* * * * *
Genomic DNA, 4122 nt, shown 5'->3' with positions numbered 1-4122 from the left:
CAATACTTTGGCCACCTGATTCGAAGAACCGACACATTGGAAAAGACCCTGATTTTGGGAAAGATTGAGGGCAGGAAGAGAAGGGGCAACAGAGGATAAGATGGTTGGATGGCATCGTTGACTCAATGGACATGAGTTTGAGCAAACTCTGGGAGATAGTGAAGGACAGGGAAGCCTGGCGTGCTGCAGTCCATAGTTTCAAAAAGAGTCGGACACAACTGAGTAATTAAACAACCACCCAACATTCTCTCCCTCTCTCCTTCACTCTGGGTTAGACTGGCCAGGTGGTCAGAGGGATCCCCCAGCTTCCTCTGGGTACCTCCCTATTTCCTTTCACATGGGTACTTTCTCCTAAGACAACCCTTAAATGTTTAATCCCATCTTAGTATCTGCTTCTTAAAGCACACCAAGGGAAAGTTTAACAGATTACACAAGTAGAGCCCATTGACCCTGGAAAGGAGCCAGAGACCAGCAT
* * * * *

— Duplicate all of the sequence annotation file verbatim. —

Genomic DNA, 4122 nt, shown 5'->3' with positions numbered 1-4122 from the left:
CAATACTTTGGCCACCTGATTCGAAGAACCGACACATTGGAAAAGACCCTGATTTTGGGAAAGATTGAGGGCAGGAAGAGAAGGGGCAACAGAGGATAAGATGGTTGGATGGCATCGTTGACTCAATGGACATGAGTTTGAGCAAACTCTGGGAGATAGTGAAGGACAGGGAAGCCTGGCGTGCTGCAGTCCATAGTTTCAAAAAGAGTCGGACACAACTGAGTAATTAAACAACCACCCAACATTCTCTCCCTCTCTCCTTCACTCTGGGTTAGACTGGCCAGGTGGTCAGAGGGATCCCCCAGCTTCCTCTGGGTACCTCCCTATTTCCTTTCACATGGGTACTTTCTCCTAAGACAACCCTTAAATGTTTAATCCCATCTTAGTATCTGCTTCTTAAAGCACACCAAGGGAAAGTTTAACAGATTACACAAGTAGAGCCCATTGACCCTGGAAAGGAGCCAGAGACCAGCAT